The Adaptation Fund (AF) is a self-standing fund established under the Kyoto Protocol in order to finance concrete adaptation projects in the most vulnerable countries. It has several unique and innovative features, including ‘direct access’, a new level of developing country participation, a new revenue source, and an equitable governance composition. These elements give the Fund the potential to contribute significantly to exploring new ways in international cooperation on adaptation.
The AF Board has also developed a transparent working mode and allows observers to publicly comment on project proposals before their adoption. Furthermore, the strategic priority that the particular needs of the most vulnerable communities and people should be given special attention is an important new step.
ECO has been closely following the development of the AF and recognises that establishing a proper framework for the AF Board has been quite an achievement. With the accreditation of the first National Implementing Entity, the Centre de Suivi Ecologique (CSE) from Senegal, the direct access modality became a reality. The recent call for project proposals by AF for funding through the AF marks the beginning of the long-awaited implementation phase.
It is remarkable that interventions in yesterday´s SBI plenary uniformly supported the Adaptation Fund, across both developing and developed countries. This is a clear sign of progress. In addition, Spain’s contribution of 45 million and Germany´s pledge of 10 million euro to the AF will help set up the ground-breaking facility under the Kyoto Protocol. Other developed countries ought to immediately follow this positive example of fast-start finance.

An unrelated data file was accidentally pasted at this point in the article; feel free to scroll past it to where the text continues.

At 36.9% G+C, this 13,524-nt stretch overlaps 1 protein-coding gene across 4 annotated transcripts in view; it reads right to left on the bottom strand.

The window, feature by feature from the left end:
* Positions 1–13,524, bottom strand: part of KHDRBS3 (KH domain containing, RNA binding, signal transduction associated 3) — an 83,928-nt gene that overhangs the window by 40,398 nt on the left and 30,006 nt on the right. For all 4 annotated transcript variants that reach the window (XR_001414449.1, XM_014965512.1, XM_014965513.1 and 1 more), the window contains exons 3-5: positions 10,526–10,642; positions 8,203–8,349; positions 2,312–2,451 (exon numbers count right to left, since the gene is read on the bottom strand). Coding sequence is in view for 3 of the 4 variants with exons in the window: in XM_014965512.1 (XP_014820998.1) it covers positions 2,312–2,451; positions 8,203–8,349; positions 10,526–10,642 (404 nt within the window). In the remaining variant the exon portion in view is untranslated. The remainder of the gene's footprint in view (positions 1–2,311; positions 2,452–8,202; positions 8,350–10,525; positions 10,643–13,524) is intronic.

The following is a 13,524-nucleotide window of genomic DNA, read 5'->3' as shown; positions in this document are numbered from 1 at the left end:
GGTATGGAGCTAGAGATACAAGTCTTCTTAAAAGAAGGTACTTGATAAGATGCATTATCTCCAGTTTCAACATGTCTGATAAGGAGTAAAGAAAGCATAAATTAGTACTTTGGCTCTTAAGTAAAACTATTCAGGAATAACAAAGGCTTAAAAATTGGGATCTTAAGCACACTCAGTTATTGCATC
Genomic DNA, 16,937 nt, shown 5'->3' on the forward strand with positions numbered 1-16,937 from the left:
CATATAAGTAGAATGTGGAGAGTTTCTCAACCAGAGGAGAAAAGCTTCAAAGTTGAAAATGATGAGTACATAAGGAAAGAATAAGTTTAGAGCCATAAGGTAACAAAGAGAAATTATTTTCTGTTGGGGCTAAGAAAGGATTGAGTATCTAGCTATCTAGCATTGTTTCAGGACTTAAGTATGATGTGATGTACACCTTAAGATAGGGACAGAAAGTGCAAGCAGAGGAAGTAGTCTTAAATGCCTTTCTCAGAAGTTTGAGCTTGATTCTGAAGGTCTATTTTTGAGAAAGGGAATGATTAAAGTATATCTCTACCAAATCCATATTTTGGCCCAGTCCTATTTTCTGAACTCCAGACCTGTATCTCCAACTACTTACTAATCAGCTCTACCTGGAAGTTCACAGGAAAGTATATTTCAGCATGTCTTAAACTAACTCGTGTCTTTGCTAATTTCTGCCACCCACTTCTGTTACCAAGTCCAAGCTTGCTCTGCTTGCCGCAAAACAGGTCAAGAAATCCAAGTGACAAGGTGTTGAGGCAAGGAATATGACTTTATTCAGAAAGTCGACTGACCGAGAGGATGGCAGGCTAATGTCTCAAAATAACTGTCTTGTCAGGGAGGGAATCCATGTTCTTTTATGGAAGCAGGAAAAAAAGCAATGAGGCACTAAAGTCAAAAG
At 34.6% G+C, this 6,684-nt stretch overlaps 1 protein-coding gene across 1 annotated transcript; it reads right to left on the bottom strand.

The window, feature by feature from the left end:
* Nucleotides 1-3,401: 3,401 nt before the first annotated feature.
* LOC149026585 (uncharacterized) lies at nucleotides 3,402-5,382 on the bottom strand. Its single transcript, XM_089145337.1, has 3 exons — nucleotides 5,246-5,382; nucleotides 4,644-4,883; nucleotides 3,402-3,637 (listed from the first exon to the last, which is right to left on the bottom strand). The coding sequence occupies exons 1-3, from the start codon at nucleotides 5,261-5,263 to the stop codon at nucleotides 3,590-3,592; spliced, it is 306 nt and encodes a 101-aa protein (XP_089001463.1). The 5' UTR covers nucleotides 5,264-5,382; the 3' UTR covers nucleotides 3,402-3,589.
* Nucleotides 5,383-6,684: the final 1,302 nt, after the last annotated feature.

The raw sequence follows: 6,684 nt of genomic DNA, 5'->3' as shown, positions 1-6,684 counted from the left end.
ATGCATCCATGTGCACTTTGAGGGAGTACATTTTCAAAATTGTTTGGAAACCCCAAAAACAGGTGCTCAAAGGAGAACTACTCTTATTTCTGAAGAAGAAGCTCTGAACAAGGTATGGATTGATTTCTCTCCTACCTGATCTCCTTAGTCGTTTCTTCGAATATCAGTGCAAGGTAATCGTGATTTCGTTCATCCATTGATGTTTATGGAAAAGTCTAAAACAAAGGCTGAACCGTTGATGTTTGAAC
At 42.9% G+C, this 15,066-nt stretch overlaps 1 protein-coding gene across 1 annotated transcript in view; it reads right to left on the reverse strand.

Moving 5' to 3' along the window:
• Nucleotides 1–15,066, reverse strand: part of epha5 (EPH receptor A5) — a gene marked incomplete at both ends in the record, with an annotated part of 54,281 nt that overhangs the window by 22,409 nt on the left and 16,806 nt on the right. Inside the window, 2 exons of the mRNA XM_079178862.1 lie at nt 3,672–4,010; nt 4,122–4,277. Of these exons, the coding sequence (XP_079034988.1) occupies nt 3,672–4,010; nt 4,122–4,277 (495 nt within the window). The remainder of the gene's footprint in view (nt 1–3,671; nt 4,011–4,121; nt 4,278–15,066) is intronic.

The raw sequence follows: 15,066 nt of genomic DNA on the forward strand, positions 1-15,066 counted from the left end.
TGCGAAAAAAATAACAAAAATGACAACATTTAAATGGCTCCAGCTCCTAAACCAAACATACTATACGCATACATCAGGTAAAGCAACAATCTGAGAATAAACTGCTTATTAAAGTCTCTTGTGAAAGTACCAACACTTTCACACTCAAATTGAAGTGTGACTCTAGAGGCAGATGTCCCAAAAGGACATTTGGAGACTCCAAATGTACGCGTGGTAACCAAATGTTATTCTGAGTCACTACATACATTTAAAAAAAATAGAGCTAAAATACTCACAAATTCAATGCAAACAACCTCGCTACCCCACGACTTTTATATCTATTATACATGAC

During the SBI session here, Parties will consider the Terms of Reference for the review of the Adaptation Fund. ECO considers that the review should be based on the positive development of the Fund, the importance of its innovative features and particularly its direct access pilot. The Fund is now just becoming fully operational, so some of the necessary lessons will not be fully captured in the next six months. But the review should in particular look at the following aspects:
* In order to play out its full potential, the resources for the Adaptation Fund have to be increased, and the review should consider how to raise those funds as soon as possible.
* The current set-up has improved significantly compared to early days, but the review should nevertheless address quality, cost-effectiveness and options for further improvement.
* The appropriate role of the AF in the broad finance architecture now being shaped must be discussed.
Overall, the review should seek to strengthen the Adaptation Fund’s innovative features and help overcome operational barriers.